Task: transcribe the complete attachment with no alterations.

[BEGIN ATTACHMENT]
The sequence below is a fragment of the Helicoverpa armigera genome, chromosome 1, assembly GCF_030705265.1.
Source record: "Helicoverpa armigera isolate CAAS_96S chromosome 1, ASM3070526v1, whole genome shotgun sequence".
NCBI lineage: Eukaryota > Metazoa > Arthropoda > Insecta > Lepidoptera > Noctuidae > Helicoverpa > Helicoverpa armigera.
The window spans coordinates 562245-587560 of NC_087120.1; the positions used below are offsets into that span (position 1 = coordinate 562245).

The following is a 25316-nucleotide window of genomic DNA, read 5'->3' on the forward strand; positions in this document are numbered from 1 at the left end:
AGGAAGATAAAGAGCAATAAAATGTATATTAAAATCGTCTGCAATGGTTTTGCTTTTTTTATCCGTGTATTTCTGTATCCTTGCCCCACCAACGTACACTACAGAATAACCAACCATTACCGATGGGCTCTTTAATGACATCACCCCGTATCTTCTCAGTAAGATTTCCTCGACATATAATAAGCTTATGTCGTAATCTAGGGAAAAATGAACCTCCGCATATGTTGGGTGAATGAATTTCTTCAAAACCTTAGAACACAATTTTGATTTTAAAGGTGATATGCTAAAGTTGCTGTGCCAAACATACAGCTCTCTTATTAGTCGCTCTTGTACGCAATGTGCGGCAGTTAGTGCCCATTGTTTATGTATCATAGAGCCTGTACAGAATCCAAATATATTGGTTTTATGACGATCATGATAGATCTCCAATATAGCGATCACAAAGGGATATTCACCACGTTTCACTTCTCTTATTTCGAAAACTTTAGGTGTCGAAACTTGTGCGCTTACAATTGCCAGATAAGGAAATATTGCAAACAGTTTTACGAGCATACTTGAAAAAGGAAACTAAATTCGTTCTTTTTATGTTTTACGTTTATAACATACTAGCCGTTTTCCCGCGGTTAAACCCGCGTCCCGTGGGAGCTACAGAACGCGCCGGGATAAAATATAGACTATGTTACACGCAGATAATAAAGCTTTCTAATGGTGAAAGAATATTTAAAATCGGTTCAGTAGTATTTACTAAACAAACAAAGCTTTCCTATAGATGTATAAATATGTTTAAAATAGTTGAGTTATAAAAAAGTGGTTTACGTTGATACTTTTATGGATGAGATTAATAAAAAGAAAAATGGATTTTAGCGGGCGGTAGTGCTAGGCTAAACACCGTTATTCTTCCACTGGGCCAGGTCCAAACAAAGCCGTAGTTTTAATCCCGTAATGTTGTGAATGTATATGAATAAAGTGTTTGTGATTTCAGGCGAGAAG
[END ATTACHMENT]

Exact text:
The sequence below is a fragment of the Helicoverpa armigera genome, chromosome 1, assembly GCF_030705265.1.
Source record: "Helicoverpa armigera isolate CAAS_96S chromosome 1, ASM3070526v1, whole genome shotgun sequence".
NCBI lineage: Eukaryota > Metazoa > Arthropoda > Insecta > Lepidoptera > Noctuidae > Helicoverpa > Helicoverpa armigera.
The window spans coordinates 562245-587560 of NC_087120.1; the positions used below are offsets into that span (position 1 = coordinate 562245).

The following is a 25316-nucleotide window of genomic DNA, read 5'->3' on the forward strand; positions in this document are numbered from 1 at the left end:
AGGAAGATAAAGAGCAATAAAATGTATATTAAAATCGTCTGCAATGGTTTTGCTTTTTTTATCCGTGTATTTCTGTATCCTTGCCCCACCAACGTACACTACAGAATAACCAACCATTACCGATGGGCTCTTTAATGACATCACCCCGTATCTTCTCAGTAAGATTTCCTCGACATATAATAAGCTTATGTCGTAATCTAGGGAAAAATGAACCTCCGCATATGTTGGGTGAATGAATTTCTTCAAAACCTTAGAACACAATTTTGATTTTAAAGGTGATATGCTAAAGTTGCTGTGCCAAACATACAGCTCTCTTATTAGTCGCTCTTGTACGCAATGTGCGGCAGTTAGTGCCCATTGTTTATGTATCATAGAGCCTGTACAGAATCCAAATATATTGGTTTTATGACGATCATGATAGATCTCCAATATAGCGATCACAAAGGGATATTCACCACGTTTCACTTCTCTTATTTCGAAAACTTTAGGTGTCGAAACTTGTGCGCTTACAATTGCCAGATAAGGAAATATTGCAAACAGTTTTACGAGCATACTTGAAAAAGGAAACTAAATTCGTTCTTTTTATGTTTTACGTTTATAACATACTAGCCGTTTTCCCGCGGTTAAACCCGCGTCCCGTGGGAGCTACAGAACGCGCCGGGATAAAATATAGACTATGTTACACGCAGATAATAAAGCTTTCTAATGGTGAAAGAATATTTAAAATCGGTTCAGTAGTATTTACTAAACAAACAAAGCTTTCCTATAGATGTATAAATATGTTTAAAATAGTTGAGTTATAAAAAAGTGGTTTACGTTGATACTTTTATGGATGAGATTAATAAAAAGAAAAATGGATTTTAGCGGGCGGTAGTGCTAGGCTAAACACCGTTATTCTTCCACTGGGCCAGGTCCAAACAAAGCCGTAGTTTTAATCCCGTAATGTTGTGAATGTATATGAATAAAGTGTTTGTGATTTCAGGCGAGAAG